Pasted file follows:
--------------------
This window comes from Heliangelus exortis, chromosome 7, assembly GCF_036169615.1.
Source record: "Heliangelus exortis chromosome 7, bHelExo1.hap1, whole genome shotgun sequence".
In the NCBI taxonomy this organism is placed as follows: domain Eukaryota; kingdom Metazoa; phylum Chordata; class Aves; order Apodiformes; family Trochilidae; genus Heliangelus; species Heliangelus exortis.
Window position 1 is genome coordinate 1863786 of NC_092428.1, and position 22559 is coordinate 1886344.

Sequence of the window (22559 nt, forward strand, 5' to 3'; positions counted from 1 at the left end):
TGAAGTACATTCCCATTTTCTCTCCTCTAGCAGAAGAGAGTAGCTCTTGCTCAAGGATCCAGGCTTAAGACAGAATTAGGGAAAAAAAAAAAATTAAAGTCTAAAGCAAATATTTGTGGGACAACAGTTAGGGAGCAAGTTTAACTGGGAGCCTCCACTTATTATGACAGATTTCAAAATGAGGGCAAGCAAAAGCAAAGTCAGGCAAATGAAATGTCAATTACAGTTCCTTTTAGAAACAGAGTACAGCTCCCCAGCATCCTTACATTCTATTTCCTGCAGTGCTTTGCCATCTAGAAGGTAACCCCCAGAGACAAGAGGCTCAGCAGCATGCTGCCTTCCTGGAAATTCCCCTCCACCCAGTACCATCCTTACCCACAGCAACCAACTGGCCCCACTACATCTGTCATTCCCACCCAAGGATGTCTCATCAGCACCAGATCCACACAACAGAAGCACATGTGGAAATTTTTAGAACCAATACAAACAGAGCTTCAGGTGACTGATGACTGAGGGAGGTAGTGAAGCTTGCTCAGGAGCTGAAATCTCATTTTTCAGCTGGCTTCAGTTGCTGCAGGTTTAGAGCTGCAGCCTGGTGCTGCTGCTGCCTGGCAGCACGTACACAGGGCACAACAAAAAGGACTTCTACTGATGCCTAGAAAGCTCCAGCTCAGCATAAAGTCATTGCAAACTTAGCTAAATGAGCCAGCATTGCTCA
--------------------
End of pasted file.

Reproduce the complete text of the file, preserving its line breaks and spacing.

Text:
This window comes from Heliangelus exortis, chromosome 7, assembly GCF_036169615.1.
Source record: "Heliangelus exortis chromosome 7, bHelExo1.hap1, whole genome shotgun sequence".
In the NCBI taxonomy this organism is placed as follows: domain Eukaryota; kingdom Metazoa; phylum Chordata; class Aves; order Apodiformes; family Trochilidae; genus Heliangelus; species Heliangelus exortis.
Window position 1 is genome coordinate 1863786 of NC_092428.1, and position 22559 is coordinate 1886344.

Sequence of the window (22559 nt, forward strand, 5' to 3'; positions counted from 1 at the left end):
TGAAGTACATTCCCATTTTCTCTCCTCTAGCAGAAGAGAGTAGCTCTTGCTCAAGGATCCAGGCTTAAGACAGAATTAGGGAAAAAAAAAAAATTAAAGTCTAAAGCAAATATTTGTGGGACAACAGTTAGGGAGCAAGTTTAACTGGGAGCCTCCACTTATTATGACAGATTTCAAAATGAGGGCAAGCAAAAGCAAAGTCAGGCAAATGAAATGTCAATTACAGTTCCTTTTAGAAACAGAGTACAGCTCCCCAGCATCCTTACATTCTATTTCCTGCAGTGCTTTGCCATCTAGAAGGTAACCCCCAGAGACAAGAGGCTCAGCAGCATGCTGCCTTCCTGGAAATTCCCCTCCACCCAGTACCATCCTTACCCACAGCAACCAACTGGCCCCACTACATCTGTCATTCCCACCCAAGGATGTCTCATCAGCACCAGATCCACACAACAGAAGCACATGTGGAAATTTTTAGAACCAATACAAACAGAGCTTCAGGTGACTGATGACTGAGGGAGGTAGTGAAGCTTGCTCAGGAGCTGAAATCTCATTTTTCAGCTGGCTTCAGTTGCTGCAGGTTTAGAGCTGCAGCCTGGTGCTGCTGCTGCCTGGCAGCACGTACACAGGGCACAACAAAAAGGACTTCTACTGATGCCTAGAAAGCTCCAGCTCAGCATAAAGTCATTGCAAACTTAGCTAAATGAGCCAGCATTGCTCA